Disrupting the DREAM Complex Enables Proliferation of Adult Human Pancreatic Beta Cells

Disrupting the DREAM Complex Enables Proliferation of Adult Human Pancreatic Beta Cells

Mount Sinai researchers demonstrated that small molecule DYRK1A inhibitors induce human beta cells to replicate by converting the repressive DREAM complex to its pro-proliferative MMB conformationa crucial advance in the knowledge of this process.

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In ongoing, pioneering work, researchers at Mount Sinai have developed a new class of drugs known as small molecule DYRK1A (dual tyrosine-regulated kinase 1A) inhibitors, with the ability to induce adult human insulin-producing beta cells to proliferate and enhance their differentiation and function. The team made a crucial advance in 2022, describing the unique mechanism of this class of drugs in a paper published in the Journal of Clinical Investigation.

“We learned that a class of proteins called the DREAM complex acts as a central regulator of quiescence in human beta cells—in effect a natural set of ‘brakes’ on human beta cell proliferation,” says senior author Andrew F. Stewart, MD, Professor of Medicine (Endocrinology, Diabetes and Bone Disease) at the Icahn School of Medicine at Mount Sinai, and Director of the Diabetes, Obesity and Metabolism Institute. “The DYRK1A class inhibitors—exemplified by the inhibitor harmine—disrupt the DREAM complex by removing the brakes and allowing beta cells to regenerate and expand in number, thus reversing diabetes.”

Even higher rates of beta cell proliferation can be achieved by combining harmine with peptides agonists of the GLP1 receptor, or with more stable synthetic analogs such as exendin-4, which previous studies have shown to increase beta cell mass in immunodeficient mice transplanted with human islets by 700 percent over three months of treatment, significantly impacting diabetes.

“For the first time, we report that small molecule DYRK1A inhibitors convert the DREAM complex from its repressive configuration to a proliferative beta cell conformation,” says Peng Wang, PhD, Professor of Medicine (Endocrinology, Diabetes and Bone Disease) at Icahn Mount Sinai, and lead author of the study. “Our comprehensive model for control of the cell cycle in human beta cells alters a well-established paradigm in the field of diabetes, and provides a mechanism of action to explain how DYRK1A inhibitors induce beta cells to replicate.”

Regeneration of insulin-producing pancreatic beta cells has become the holy grail for researchers and clinicians as they search for alternative ways to treat a soaring worldwide population of 536 million people with type 1 and type 2 diabetes. Among the novel approaches are replacing missing beta cells by a whole pancreas transplant, or transplanting either isolated pancreatic islets from organ donors or beta cells derived from human stem cells. While each pathway has made considerable progress, none is scalable to the point it could help millions of people with diabetes due to cost and donor organ availability.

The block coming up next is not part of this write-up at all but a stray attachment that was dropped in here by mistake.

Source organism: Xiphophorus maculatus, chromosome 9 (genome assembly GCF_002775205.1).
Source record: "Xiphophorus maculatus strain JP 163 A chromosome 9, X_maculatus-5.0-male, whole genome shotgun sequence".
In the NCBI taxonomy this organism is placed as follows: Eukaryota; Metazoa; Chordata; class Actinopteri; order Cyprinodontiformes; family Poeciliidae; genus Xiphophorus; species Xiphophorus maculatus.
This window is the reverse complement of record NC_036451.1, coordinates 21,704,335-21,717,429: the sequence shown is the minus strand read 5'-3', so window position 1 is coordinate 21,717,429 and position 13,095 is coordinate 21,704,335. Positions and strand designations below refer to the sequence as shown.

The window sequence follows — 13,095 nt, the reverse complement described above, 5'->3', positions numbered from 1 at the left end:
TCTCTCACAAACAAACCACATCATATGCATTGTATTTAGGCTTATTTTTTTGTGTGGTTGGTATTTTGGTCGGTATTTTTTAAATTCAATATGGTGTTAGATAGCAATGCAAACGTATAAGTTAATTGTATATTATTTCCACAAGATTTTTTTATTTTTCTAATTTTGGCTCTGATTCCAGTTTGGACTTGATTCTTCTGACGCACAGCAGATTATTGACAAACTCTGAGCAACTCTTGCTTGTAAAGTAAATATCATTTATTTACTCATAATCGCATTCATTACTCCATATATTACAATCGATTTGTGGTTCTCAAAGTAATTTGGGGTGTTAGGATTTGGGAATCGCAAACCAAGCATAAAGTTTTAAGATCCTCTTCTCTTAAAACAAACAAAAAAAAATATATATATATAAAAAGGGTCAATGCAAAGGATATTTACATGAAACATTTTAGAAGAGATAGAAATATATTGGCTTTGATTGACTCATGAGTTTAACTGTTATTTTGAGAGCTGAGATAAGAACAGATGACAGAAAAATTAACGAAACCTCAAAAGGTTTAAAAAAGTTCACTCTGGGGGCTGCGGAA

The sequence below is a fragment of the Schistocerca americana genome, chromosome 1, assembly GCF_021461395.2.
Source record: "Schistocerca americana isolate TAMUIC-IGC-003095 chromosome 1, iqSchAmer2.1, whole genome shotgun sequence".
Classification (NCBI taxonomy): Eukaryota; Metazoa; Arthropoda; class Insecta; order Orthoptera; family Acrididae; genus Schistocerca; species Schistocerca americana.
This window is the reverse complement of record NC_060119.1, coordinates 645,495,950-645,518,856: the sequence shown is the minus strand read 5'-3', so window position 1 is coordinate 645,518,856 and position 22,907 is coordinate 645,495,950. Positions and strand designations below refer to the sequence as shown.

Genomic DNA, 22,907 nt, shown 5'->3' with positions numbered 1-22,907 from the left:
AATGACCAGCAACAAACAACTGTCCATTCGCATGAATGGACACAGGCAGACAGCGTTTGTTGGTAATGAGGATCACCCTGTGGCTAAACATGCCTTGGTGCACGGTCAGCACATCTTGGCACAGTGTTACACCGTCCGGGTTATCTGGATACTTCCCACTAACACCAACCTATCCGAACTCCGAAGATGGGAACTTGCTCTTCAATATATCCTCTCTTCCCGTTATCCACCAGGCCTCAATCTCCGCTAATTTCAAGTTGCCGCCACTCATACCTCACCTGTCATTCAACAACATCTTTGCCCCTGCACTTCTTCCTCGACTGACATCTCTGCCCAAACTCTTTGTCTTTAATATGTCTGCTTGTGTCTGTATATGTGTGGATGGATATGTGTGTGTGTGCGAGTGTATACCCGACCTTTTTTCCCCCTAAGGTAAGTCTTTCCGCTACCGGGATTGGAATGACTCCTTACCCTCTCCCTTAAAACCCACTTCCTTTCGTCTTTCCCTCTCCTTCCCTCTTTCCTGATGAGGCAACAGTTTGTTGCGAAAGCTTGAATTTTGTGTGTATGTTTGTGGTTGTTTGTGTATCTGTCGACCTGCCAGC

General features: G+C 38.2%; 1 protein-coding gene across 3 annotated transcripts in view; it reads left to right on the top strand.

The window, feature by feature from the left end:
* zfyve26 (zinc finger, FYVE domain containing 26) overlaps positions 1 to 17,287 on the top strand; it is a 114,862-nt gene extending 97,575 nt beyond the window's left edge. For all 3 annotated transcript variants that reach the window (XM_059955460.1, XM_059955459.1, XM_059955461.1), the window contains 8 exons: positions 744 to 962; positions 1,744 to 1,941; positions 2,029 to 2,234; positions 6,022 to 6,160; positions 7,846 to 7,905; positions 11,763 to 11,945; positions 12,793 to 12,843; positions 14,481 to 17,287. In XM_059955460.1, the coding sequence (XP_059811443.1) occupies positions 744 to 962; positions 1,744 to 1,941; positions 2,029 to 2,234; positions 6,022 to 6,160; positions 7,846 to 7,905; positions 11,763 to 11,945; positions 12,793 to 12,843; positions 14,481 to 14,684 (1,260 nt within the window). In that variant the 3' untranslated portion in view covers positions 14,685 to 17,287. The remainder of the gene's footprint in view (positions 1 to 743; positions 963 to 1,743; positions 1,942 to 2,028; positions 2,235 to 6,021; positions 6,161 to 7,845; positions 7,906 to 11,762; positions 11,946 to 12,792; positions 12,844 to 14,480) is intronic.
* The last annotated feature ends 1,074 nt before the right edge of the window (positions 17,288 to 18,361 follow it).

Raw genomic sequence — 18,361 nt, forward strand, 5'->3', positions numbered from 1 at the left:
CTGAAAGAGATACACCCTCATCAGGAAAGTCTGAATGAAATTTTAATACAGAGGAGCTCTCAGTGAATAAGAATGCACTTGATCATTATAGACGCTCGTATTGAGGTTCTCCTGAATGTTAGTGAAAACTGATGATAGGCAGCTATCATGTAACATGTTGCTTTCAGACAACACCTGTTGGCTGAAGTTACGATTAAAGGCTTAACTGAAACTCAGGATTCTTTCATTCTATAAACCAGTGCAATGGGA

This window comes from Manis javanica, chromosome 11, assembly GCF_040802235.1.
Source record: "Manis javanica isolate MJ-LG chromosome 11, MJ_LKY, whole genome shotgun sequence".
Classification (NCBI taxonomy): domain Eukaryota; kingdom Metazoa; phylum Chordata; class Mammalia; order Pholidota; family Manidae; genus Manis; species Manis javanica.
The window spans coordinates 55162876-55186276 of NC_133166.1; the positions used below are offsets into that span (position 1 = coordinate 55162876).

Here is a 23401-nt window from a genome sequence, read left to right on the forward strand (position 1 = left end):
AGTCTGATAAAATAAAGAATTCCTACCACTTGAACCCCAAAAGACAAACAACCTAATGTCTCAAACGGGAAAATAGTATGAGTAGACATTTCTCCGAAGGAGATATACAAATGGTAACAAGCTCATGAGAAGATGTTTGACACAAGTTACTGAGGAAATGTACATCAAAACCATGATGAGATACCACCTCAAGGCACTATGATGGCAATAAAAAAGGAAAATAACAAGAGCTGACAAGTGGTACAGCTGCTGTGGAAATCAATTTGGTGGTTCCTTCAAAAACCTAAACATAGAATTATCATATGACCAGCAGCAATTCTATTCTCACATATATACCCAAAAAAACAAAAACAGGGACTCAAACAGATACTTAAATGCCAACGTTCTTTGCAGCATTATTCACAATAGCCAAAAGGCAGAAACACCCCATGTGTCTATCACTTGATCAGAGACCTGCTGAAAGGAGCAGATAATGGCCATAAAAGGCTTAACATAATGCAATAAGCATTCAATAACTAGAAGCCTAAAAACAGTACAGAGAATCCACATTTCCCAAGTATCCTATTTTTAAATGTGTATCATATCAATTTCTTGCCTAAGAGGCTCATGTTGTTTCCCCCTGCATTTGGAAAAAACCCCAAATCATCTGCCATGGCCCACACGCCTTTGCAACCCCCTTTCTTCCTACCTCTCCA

Researchers at Mount Sinai are well on their way to overcoming that hurdle. They are taking a pharmacologic approach to induce regeneration and redifferentiation of residual beta cells that remain in the pancreas of almost everyone with type 1 and type 2 diabetes.

The 2022 study is a vital part of a larger effort by Mount Sinai to bring DYRK1A inhibitors to patients with diabetes. Further impetus was provided by U.S. Food and Drug Administration approval of a phase 1, first-in-human trial of harmine, funded by the National Institute of Diabetes and Digestive and Kidney Disease at the National Institutes of Health. This recently launched study is providing participants with a single low dose of harmine, gradually escalating to higher doses in order to establish the maximum tolerable level of the inhibitor in humans. This information will be critical to planning longer-term studies in people with diabetes.

“Progress in the past has been limited by the lack of understanding by scientists of the biological mechanisms governing the repression vs. regenerative ability of beta cells,” notes Dr. Stewart, a leading authority for the past 40 years in diabetes research. “Our work is taking the field in an exciting new direction where, hopefully, the lifelong need by patients for daily injections or infusions of insulin will become outdated.”

Grand Rounds: Human Pancreatic Beta Cell Regeneration for Diabetes: A Journey From Impossible to Possible


Andrew F. Stewart, MD

Andrew F. Stewart, MD

Professor of Medicine (Endocrinology, Diabetes and Bone Disease) and Director of the Diabetes, Obesity and Metabolism Institute

Peng Wang, PhD

Peng Wang, PhD

Professor of Medicine (Endocrinology, Diabetes and Bone Disease)